Discriminatory laws regarding guardianship and partial legal capacity remained on the books despite amendments in 2013 to civil law. There was a lack of understanding of alternatives to the restriction of legal capacity, such as supported decision-making, and organizations of persons with disabilities were to be commended for putting their weight behind initiatives to implement supported decision-making mechanisms.

The slow pace of deinstitutionalization was a cause for concern. Allegedly people were sometimes, under the guise of deinstitutionalization, merely transferred from one institution to another. Municipalities were not sufficiently committed to deinstitutionalization, and there was little knowledge about independent living as a rights‑based provision. In particular, persons with psychosocial or intellectual disabilities could be sent to psychiatric institutions if their communities did not offer appropriate treatment. The high number of deaths among institutionalized adults with such disabilities was alarming. Also worrisome was the fact that children with disabilities remained in long‑term care centres owing to a lack of community‑based early intervention and other services needed by them and their families. The European Union provided significant funding for deinstitutionalization and there was thus no excuse for the State party to miss an opportunity to develop independent living arrangements.

The Committee was concerned that most children with disabilities still attended special schools or were homeschooled because of the insufficient accessibility of schools, and that women and girls with disabilities were invisible in discrimination-related national legislation and policies.

He wished to stress several other points. First, the State party must implement the Sustainable Development Goals in line with the Convention. Second, it must include the questions developed by the Washington Group on Disability Statistics among its tools for collecting data Third, he wished to draw attention to the Committee’s general comment No. 1 (2014), on equal recognition before the law, and to its guidelines on article 14 of the Convention, according to which forced institutionalization and treatment contravened the obligations of States parties under the Convention and the human rights model of disability enshrined therein. He also wished to recall that article 4 of the Convention prohibited State parties from engaging in any act or practice inconsistent with the Convention, including the drafting of such norms, statutes or regulations in the context of their participation in the work of regional organizations.

Articles 1-10

Mr. Basharu said that serious concern had been expressed about the participation of persons with disabilities and organizations representing them in decision-making. He would appreciate an explanation of how they were included in decision-making processes and why some major organizations chose not to be represented on the National Council on Disability Affairs.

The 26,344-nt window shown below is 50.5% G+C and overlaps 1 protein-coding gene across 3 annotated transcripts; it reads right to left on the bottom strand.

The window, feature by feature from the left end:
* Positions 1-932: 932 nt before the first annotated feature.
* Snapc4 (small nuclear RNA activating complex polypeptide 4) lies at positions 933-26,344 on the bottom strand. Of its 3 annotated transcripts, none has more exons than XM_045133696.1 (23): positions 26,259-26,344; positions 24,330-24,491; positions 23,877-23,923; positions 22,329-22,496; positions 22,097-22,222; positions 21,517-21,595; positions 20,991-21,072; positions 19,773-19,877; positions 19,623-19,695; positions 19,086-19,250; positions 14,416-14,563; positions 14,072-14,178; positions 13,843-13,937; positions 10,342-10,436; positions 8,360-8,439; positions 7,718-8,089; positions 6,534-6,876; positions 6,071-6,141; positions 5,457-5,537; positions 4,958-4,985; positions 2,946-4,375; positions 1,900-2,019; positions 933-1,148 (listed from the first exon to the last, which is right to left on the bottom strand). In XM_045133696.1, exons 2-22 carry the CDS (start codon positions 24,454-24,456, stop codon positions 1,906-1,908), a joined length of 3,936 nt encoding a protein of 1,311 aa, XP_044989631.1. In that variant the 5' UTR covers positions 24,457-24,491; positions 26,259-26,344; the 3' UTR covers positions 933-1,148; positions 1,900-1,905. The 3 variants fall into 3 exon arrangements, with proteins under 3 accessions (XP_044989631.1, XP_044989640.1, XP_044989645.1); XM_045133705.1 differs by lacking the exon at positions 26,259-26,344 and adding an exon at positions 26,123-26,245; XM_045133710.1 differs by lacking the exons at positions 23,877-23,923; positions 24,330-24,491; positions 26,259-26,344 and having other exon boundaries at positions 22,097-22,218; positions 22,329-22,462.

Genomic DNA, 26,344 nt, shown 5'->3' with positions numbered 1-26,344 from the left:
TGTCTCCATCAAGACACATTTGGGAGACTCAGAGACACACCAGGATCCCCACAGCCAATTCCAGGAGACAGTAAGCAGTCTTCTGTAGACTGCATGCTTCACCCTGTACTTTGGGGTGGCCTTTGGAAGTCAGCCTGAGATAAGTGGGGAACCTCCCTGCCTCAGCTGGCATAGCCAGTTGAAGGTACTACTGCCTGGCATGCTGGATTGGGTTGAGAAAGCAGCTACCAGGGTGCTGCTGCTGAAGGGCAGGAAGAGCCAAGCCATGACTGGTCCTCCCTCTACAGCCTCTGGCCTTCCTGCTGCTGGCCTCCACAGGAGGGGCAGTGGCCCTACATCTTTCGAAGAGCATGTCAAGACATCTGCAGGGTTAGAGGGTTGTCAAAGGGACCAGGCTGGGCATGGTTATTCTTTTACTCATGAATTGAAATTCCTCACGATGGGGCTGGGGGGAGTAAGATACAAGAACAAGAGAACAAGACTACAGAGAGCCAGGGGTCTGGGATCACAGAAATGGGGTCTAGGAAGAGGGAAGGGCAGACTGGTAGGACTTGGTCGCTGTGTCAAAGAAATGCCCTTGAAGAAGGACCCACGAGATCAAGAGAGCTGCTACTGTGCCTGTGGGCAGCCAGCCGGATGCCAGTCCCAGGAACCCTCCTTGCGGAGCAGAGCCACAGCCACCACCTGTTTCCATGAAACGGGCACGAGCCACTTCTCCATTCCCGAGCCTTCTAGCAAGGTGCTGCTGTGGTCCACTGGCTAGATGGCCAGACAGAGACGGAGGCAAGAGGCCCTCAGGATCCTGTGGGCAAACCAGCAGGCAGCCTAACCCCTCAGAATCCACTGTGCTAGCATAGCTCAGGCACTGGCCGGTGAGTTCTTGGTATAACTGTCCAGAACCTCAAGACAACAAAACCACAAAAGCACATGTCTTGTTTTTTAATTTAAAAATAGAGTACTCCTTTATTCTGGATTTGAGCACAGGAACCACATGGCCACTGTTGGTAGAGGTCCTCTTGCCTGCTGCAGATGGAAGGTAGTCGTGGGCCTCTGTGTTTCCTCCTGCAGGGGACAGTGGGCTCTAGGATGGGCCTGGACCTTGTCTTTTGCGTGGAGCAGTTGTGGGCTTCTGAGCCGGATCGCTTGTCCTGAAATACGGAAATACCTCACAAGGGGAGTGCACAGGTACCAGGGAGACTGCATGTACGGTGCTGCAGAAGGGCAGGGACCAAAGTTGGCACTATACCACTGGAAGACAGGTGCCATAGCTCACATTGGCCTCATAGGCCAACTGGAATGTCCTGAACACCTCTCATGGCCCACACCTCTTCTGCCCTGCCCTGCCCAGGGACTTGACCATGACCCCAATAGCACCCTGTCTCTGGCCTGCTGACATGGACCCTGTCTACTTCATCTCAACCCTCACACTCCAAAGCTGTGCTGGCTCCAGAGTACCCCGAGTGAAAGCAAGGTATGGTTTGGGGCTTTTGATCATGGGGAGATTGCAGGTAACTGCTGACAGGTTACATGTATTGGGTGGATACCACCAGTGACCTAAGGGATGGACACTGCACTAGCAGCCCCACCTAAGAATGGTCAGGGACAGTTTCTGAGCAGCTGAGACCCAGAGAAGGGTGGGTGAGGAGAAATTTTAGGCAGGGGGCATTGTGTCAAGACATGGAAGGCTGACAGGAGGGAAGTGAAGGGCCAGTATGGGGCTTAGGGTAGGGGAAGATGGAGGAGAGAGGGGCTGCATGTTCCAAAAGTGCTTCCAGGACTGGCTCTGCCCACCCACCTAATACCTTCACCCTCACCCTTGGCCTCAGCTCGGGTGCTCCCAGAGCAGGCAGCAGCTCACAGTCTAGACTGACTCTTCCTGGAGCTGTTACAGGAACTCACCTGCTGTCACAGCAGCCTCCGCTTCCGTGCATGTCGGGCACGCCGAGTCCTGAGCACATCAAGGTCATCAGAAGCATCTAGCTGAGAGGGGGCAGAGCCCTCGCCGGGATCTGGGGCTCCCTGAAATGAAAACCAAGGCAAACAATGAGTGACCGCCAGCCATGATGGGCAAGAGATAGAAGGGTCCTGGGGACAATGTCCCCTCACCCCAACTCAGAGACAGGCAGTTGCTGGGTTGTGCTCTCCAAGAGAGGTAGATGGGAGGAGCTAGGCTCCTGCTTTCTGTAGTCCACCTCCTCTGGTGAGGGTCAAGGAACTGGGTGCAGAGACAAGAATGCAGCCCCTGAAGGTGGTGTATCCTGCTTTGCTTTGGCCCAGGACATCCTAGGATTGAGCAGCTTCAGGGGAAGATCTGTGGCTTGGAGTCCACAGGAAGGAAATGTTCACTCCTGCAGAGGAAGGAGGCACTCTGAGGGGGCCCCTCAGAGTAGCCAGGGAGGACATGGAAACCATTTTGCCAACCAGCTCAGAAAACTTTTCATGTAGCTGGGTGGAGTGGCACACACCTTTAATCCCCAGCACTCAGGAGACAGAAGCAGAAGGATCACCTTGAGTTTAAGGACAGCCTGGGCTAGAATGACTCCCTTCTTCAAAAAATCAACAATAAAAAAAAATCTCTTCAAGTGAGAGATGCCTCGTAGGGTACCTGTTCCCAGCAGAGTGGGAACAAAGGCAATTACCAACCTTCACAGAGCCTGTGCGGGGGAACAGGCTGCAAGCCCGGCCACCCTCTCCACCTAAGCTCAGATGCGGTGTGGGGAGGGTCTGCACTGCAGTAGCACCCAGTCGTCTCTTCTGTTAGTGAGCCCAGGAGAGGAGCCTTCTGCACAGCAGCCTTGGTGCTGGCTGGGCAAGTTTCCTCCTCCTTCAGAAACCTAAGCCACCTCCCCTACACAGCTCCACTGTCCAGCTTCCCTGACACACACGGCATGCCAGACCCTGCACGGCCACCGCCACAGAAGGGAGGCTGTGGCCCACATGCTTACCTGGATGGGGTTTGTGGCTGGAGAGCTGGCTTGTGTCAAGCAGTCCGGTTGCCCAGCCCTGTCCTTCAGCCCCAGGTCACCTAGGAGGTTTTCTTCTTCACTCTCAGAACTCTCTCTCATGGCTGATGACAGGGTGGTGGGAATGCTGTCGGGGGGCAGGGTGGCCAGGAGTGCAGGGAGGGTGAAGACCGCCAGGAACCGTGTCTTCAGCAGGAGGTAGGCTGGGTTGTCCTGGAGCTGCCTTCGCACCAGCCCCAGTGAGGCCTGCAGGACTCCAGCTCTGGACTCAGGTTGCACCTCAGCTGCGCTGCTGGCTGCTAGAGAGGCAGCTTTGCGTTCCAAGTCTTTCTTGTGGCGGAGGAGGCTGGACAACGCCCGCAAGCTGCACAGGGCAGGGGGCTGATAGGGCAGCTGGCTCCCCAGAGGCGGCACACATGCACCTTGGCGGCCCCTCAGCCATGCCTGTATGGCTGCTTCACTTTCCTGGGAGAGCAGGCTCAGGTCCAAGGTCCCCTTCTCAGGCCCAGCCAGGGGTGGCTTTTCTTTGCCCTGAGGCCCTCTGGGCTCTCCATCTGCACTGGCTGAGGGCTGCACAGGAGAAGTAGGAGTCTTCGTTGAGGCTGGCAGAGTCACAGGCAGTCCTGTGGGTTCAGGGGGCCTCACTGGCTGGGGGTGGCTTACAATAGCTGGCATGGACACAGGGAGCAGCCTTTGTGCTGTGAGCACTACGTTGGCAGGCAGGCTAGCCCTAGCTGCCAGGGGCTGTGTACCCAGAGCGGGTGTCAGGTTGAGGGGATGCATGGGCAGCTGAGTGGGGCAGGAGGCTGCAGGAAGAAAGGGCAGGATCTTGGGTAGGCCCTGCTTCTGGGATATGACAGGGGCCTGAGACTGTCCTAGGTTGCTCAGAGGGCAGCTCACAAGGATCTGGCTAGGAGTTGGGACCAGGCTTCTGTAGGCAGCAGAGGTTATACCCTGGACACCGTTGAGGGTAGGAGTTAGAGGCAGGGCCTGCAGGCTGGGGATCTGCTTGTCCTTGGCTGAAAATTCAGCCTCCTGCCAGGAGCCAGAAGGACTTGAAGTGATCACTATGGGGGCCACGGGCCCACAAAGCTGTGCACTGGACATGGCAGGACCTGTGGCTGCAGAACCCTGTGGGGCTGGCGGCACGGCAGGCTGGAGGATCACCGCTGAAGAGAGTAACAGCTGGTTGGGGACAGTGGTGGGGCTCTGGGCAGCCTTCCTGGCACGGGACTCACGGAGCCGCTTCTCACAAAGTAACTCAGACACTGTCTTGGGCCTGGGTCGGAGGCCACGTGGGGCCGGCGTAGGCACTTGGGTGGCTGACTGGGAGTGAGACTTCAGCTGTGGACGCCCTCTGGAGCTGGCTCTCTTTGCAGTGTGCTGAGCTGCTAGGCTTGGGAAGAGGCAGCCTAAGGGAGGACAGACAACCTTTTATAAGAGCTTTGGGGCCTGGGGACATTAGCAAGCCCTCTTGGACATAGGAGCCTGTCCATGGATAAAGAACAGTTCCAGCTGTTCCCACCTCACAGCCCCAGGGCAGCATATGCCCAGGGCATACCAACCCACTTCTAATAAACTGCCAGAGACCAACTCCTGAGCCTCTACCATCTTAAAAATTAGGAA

The State party had provided very little information regarding women and girls with disabilities. He would like information about how their full inclusion and participation in decision-making processes were ensured, and about efforts to prevent discrimination against them. Also, he would like to know what steps were being taken to end the exploitation of children with disabilities in televised fundraising campaigns.

Mr. Chaker asked what mechanisms were in place to ensure that awareness-raising activities gave life to laws and policies on behalf of persons with intellectual and psychosocial disabilities.

Mr. Parra Dussan said that the legal definition of disability should be harmonized with that in the Convention. He asked whether the State party’s legislation contained a clear definition of discrimination on the basis of disability, whether there were statistical data regarding acts of such discrimination, and how they were punished. He asked the delegation to comment on the fundraising campaigns mentioned by Mr. Ruskus and Mr. Basharu.

Mr. Rukhledev asked how the State party implemented article 8 of the Convention, on awareness-raising, to combat stereotypes, prejudice and harmful practices with regard to persons with disabilities. Regarding article 9, he wished to emphasize that not only physical infrastructure such as public buildings and transport but also information should be accessible to persons with disabilities. Did the State party use information and communication technologies for that purpose? Was it training sign language interpreters?

Mr. Tatić asked why the report used the term “integration” instead of “inclusion”. Noting that Latvian legislation prohibited employment-related discrimination against persons with disabilities, he wondered if there were plans to expand the prohibition to other areas such as the provision of goods and services, health care and education. He would like statistical data on cases in which individuals or legal entities had been punished for not applying accessibility standards. He asked whether architecture and engineering curricula, as well as continuing education programmes for members of those professions, were required to cover universal design and accessibility principles, and whether the Committee’s general comment No. 2 (2014), on accessibility, had been translated into Latvian. Lastly, he wondered how easy it would be for a wheelchair user to visit Riga. How accessible were the airport, the public transport system, hotels, government buildings and other public institutions?